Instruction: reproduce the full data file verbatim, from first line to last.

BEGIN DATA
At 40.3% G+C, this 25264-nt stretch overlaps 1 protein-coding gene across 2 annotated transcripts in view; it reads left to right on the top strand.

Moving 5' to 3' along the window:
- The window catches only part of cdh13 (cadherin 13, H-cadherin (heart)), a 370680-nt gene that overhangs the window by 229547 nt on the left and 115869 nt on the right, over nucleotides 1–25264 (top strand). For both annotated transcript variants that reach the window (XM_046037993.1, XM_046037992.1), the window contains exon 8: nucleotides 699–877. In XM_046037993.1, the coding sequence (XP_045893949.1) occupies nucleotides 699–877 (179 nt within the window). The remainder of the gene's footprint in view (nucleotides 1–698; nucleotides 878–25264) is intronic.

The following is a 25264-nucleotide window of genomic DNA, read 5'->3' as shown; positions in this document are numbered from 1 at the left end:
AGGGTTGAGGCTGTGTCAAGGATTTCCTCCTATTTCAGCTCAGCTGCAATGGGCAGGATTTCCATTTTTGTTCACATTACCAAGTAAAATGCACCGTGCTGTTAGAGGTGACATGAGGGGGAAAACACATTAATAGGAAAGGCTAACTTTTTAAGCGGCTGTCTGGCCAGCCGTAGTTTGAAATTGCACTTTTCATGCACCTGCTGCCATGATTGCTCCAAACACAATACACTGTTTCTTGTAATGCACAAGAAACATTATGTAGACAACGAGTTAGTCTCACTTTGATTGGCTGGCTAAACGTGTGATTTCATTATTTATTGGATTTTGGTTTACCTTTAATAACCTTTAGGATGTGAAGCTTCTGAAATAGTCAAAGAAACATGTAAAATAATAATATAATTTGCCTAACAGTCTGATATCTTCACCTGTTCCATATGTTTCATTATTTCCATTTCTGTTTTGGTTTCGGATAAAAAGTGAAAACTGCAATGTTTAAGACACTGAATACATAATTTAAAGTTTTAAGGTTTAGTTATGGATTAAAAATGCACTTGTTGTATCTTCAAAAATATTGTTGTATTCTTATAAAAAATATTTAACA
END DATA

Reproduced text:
At 40.3% G+C, this 25264-nt stretch overlaps 1 protein-coding gene across 2 annotated transcripts in view; it reads left to right on the top strand.

Moving 5' to 3' along the window:
- The window catches only part of cdh13 (cadherin 13, H-cadherin (heart)), a 370680-nt gene that overhangs the window by 229547 nt on the left and 115869 nt on the right, over nucleotides 1–25264 (top strand). For both annotated transcript variants that reach the window (XM_046037993.1, XM_046037992.1), the window contains exon 8: nucleotides 699–877. In XM_046037993.1, the coding sequence (XP_045893949.1) occupies nucleotides 699–877 (179 nt within the window). The remainder of the gene's footprint in view (nucleotides 1–698; nucleotides 878–25264) is intronic.

The following is a 25264-nucleotide window of genomic DNA, read 5'->3' as shown; positions in this document are numbered from 1 at the left end:
AGGGTTGAGGCTGTGTCAAGGATTTCCTCCTATTTCAGCTCAGCTGCAATGGGCAGGATTTCCATTTTTGTTCACATTACCAAGTAAAATGCACCGTGCTGTTAGAGGTGACATGAGGGGGAAAACACATTAATAGGAAAGGCTAACTTTTTAAGCGGCTGTCTGGCCAGCCGTAGTTTGAAATTGCACTTTTCATGCACCTGCTGCCATGATTGCTCCAAACACAATACACTGTTTCTTGTAATGCACAAGAAACATTATGTAGACAACGAGTTAGTCTCACTTTGATTGGCTGGCTAAACGTGTGATTTCATTATTTATTGGATTTTGGTTTACCTTTAATAACCTTTAGGATGTGAAGCTTCTGAAATAGTCAAAGAAACATGTAAAATAATAATATAATTTGCCTAACAGTCTGATATCTTCACCTGTTCCATATGTTTCATTATTTCCATTTCTGTTTTGGTTTCGGATAAAAAGTGAAAACTGCAATGTTTAAGACACTGAATACATAATTTAAAGTTTTAAGGTTTAGTTATGGATTAAAAATGCACTTGTTGTATCTTCAAAAATATTGTTGTATTCTTATAAAAAATATTTAACA